AT least nine chief executive officers (CEOs) whose companies are listed on the Zimbabwe Stock Exchange (ZSE) are now ranked among the top 20 shareholders in their respective firms after acquiring the stocks through share option schemes.
A perusal of the Central African Stock Exchanges handbook for 2015 show an interesting trend whereby an increasing number of shareholders have been using share option schemes to incentivise their executives to perform.
Offering management stock options is seen as a way of encouraging executives to work harder towards increasing shareholder value although there have been concerns that CEOs may end up taking unnecessary risks to drive up the share price especially in those companies where managers are rewarded for growing the underlying stock price.
Ariston Holdings CEO, Paul Spear is one of the top executives who have benefited from share options. As of 2014, he held 1,6 million shares in the horticultural firm, representing 0,2 percent of its total shareholding.
General Beltings CEO, Wilbroad Tsuroh, held almost two percent of the company or 10,5 million shares in the period under review while Dairibord Holdings boss, Anthony Mandiwanza held stock of about 2,7 million shares, representing almost one percent shareholding.
Mandiwanza assumed leadership of the milk processor in 1996, which means he has been at the helm of the group for 20 years.
Other CEOs whose shareholding thrust them among the top 20 shareholders in their respective companies included Linda Masterson, who heads clothing chain Edgars; SeedCo boss, Morgan Nzwere; and Solomon Tembo, the chief operating officer at insurance group, ZIMRE Holdings Limited.
Caroline Kangara, the company secretary for cable-maker, CAFCA Holdings Limited, is also among the top 20 shareholders in the business.
In the case of Edgars, Masterson automatically qualifies for the scheme if she achieves a certain share price target.
“In Zimbabwe, the share option scheme at Edgars has a target price,” said one local analyst.
“In other schemes, they are just giving shares to CEOs, but the overall goal is for them to improve the share price and add value to shareholders. Where you have a target as the CEO, you will be pushing to get premium compensation when you retire,” the analyst added.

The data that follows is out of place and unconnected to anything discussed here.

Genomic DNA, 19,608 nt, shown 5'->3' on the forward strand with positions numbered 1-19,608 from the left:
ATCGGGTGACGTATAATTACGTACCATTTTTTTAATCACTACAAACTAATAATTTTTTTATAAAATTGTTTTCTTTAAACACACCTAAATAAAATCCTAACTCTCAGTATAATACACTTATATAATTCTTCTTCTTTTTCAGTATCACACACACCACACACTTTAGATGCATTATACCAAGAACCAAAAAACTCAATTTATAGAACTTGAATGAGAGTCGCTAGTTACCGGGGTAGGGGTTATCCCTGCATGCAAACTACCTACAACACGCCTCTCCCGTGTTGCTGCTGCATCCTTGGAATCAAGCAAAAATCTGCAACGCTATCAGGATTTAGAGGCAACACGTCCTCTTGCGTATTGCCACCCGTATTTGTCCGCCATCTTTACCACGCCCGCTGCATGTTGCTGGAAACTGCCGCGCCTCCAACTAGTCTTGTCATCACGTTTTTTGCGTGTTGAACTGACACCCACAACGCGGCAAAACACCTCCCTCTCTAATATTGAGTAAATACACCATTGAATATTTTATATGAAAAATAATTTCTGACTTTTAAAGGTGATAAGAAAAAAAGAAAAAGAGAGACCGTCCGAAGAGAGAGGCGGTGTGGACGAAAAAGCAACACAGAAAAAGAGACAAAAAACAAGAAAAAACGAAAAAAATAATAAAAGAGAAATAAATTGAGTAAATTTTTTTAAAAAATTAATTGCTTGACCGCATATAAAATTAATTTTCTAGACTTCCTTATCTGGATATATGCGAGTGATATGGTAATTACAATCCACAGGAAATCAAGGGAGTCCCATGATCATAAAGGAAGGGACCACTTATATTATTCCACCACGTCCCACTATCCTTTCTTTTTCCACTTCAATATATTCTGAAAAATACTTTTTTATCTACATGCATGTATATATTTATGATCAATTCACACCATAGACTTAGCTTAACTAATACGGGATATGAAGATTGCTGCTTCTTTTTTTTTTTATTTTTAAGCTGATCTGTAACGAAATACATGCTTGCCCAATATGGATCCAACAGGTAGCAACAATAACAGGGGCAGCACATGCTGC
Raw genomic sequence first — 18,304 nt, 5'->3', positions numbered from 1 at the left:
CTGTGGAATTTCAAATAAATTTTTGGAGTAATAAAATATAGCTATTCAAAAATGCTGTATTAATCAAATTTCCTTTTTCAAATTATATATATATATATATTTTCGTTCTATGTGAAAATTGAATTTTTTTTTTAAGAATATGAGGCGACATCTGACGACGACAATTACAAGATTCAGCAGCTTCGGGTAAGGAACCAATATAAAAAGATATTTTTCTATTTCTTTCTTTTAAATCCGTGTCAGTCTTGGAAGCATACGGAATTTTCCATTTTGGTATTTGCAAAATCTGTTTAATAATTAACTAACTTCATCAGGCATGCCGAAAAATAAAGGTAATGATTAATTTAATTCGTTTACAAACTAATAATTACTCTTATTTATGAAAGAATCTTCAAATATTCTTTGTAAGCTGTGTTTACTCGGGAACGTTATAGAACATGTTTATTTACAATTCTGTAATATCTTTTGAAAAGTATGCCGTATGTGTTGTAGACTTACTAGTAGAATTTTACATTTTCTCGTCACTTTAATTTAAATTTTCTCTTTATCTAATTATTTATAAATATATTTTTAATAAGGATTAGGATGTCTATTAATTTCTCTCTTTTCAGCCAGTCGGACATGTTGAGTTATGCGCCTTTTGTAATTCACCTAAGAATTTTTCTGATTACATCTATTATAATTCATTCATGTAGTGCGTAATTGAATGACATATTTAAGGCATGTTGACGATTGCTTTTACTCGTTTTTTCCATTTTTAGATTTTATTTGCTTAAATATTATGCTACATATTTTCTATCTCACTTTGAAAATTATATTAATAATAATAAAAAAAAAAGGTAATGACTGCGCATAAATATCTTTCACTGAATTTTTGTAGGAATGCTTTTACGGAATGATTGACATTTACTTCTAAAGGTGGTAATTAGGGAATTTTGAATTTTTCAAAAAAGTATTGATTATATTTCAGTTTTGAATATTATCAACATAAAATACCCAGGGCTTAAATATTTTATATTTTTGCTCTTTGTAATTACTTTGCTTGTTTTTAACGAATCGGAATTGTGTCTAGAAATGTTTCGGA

Interestingly, some of the companies on these schemes have experienced mixed fortunes.
Ariston, one of the country’s largest horticultural outfits, is currently under a cautionary.
The company has closed a loss-making unit ahead of consummating a transaction with Origin Limited, which controls 68 percent shareholding in the company.
The deal, which would be by way of debt-to-equity swap is critical in turning around the company’s flagging fortunes.
Its full year results for the period ended September 30, 2015 showed continuing operations posted a US$1,7 million post tax loss from a US$1,5 million profit during the comparative period the previous year.
The General Beltings stock has been disappointing as well although the group is optimistic of a happy turn.
CAFCA, during the full-year ended September 30, 2015, managed to grow its monthly volumes to 300 tonnes per month after “vigorously” pushing exports and increasing working shifts.
This was certainly one of the few cases of growth in a market that has been undermined by an economic crisis that has ruined industries, with many collapsing while others are tottering on the brink of closure.
DZL has been making steady progress towards recovery following a brief period of stunted growth.
At SeedCO, Nzwere’s headaches have shifted from debts previously owed by government, which have been settled, to the threats posed by the deadly El Nino weather phenomenon that is threatening African countries with one of the worst droughts in living memory.
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